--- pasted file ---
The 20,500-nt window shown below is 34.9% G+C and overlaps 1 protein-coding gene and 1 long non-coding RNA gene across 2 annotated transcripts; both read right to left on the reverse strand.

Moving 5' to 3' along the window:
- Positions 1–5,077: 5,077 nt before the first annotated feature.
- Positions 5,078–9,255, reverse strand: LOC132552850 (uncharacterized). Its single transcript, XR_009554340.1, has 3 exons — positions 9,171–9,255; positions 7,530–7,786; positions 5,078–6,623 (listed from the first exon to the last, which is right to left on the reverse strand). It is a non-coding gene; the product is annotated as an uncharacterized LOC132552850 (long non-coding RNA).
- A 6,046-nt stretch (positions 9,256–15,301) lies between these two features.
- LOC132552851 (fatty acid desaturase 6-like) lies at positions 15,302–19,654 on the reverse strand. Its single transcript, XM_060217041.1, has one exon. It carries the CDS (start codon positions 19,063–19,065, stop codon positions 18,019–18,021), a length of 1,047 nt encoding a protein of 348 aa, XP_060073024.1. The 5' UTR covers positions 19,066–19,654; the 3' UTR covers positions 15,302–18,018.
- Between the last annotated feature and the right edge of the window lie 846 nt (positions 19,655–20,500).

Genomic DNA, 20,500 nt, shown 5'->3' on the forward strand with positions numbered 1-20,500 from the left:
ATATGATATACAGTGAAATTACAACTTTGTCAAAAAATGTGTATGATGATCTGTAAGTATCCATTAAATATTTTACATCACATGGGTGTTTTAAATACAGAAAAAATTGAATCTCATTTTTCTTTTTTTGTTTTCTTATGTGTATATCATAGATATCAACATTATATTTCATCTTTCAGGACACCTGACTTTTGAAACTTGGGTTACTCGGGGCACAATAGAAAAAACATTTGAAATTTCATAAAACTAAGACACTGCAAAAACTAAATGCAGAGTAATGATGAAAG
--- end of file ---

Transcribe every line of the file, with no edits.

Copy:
The 20,500-nt window shown below is 34.9% G+C and overlaps 1 protein-coding gene and 1 long non-coding RNA gene across 2 annotated transcripts; both read right to left on the reverse strand.

Moving 5' to 3' along the window:
- Positions 1–5,077: 5,077 nt before the first annotated feature.
- Positions 5,078–9,255, reverse strand: LOC132552850 (uncharacterized). Its single transcript, XR_009554340.1, has 3 exons — positions 9,171–9,255; positions 7,530–7,786; positions 5,078–6,623 (listed from the first exon to the last, which is right to left on the reverse strand). It is a non-coding gene; the product is annotated as an uncharacterized LOC132552850 (long non-coding RNA).
- A 6,046-nt stretch (positions 9,256–15,301) lies between these two features.
- LOC132552851 (fatty acid desaturase 6-like) lies at positions 15,302–19,654 on the reverse strand. Its single transcript, XM_060217041.1, has one exon. It carries the CDS (start codon positions 19,063–19,065, stop codon positions 18,019–18,021), a length of 1,047 nt encoding a protein of 348 aa, XP_060073024.1. The 5' UTR covers positions 19,066–19,654; the 3' UTR covers positions 15,302–18,018.
- Between the last annotated feature and the right edge of the window lie 846 nt (positions 19,655–20,500).

Genomic DNA, 20,500 nt, shown 5'->3' on the forward strand with positions numbered 1-20,500 from the left:
ATATGATATACAGTGAAATTACAACTTTGTCAAAAAATGTGTATGATGATCTGTAAGTATCCATTAAATATTTTACATCACATGGGTGTTTTAAATACAGAAAAAATTGAATCTCATTTTTCTTTTTTTGTTTTCTTATGTGTATATCATAGATATCAACATTATATTTCATCTTTCAGGACACCTGACTTTTGAAACTTGGGTTACTCGGGGCACAATAGAAAAAACATTTGAAATTTCATAAAACTAAGACACTGCAAAAACTAAATGCAGAGTAATGATGAAAG